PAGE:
Human rights and religious freedom conditions continued to deteriorate at an unprecedented rate in the Islamic Republic of Pakistan during 2019-2020. Pakistan’s widespread violation of human rights and its tolerance of human rights violations by non-state actors demonstrate a blatant disregard for its obligations under international human rights norms. As a result, Pakistan remained on the U.S. State Department’s list of Countries of Particular Concern under the International Religious Freedom Act of 1998, for its “systematic, ongoing, [and] egregious violations of religious freedom” against its religious minorities including Hindus, Sikhs, Christians, Ahmadiyya Muslims, and Shia Muslims. (U.S. Department of State, 2018; Pompeo, 2019)

The blasphemy laws, restrictions on the Ahmadiyya Muslim faith, and forced conversions of Hindu, Christian, and Sikh girls particularly plagued religious minorities. According to Human Rights Watch’s 2019 Country Report on Pakistan, an estimated 1,000 Christian and Hindu women are abducted and forcibly converted to Islam every year, and the government does little to stop such incidents. (Human Rights Watch, 2019) Often, after being abducted, these girls are forcibly married to unknown men, raped, sold off, or forced into prostitution.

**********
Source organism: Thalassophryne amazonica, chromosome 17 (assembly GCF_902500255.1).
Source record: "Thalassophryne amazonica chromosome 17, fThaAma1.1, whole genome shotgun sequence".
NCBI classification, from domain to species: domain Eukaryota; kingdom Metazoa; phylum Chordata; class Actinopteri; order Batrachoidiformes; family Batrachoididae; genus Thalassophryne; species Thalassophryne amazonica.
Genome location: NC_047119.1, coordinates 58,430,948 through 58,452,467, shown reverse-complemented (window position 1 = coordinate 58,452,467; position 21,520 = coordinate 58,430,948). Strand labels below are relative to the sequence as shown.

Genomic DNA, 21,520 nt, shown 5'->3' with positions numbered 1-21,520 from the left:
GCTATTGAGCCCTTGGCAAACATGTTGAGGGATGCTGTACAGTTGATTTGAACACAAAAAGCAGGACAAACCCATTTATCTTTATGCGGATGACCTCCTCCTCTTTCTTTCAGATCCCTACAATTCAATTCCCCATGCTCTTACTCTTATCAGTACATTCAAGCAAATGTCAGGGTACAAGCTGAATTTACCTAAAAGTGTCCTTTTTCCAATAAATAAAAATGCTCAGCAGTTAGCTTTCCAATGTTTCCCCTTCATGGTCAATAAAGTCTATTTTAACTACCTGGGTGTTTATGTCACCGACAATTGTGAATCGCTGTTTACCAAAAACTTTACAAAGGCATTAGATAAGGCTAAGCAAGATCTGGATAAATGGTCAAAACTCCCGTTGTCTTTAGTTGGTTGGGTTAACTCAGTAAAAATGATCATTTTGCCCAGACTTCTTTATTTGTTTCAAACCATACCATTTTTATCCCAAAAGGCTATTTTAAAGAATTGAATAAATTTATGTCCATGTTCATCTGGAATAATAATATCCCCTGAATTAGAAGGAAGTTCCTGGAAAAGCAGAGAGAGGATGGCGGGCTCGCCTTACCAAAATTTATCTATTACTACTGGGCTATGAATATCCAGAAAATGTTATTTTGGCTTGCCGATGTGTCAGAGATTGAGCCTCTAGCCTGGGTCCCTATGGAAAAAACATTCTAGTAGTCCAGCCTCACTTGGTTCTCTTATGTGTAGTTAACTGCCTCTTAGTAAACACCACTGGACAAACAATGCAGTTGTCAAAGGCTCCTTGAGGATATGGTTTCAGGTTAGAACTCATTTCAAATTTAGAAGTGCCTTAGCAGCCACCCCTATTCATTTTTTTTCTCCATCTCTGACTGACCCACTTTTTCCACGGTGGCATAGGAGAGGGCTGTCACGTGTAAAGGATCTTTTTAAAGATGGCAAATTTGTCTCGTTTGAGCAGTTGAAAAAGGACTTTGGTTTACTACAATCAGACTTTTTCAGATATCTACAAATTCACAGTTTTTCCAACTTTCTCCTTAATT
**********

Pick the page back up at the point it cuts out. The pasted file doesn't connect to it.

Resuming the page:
Moreover, the constitutional preference for Islam and religious identification laws institutionalized the discrimination and second-class status of minorities. Legislation requiring Compulsory courses on the Koran at all public universities in Punjab province was passed in 2020 and secondary school textbooks continued to include inflammatory content on religious minorities.

Hindus and other minorities remain enslaved by the bonded labor system, and are subjected to attacks on religious sites and the illegal occupation of temples, and other acts of intolerance at the hands of non-state actors with complicit or implicit support of government officials.

In order to escape these rampant religious freedom violations, Hindus, Sikhs, Christians, and Ahmaddiya Muslims have increasingly fled the country in the last several years. The annual influx of religious refugees from Pakistan, along with those from Afghanistan and Bangladesh, into India led to the passage of India’s Citizenship Amendment Act in 2019 to provide them with fast track citizenship.

Large-scale sectarian violence also continued as militant groups operated freely and targeted minorities, as well as minority Muslims sects with impunity. In September 2020, Sunni extremists and militant groups with links to the government and military led mass anti-Shia Muslim demonstrations of up to 30,000 people, accusing Shias of being heretics. (Shahid, 2020)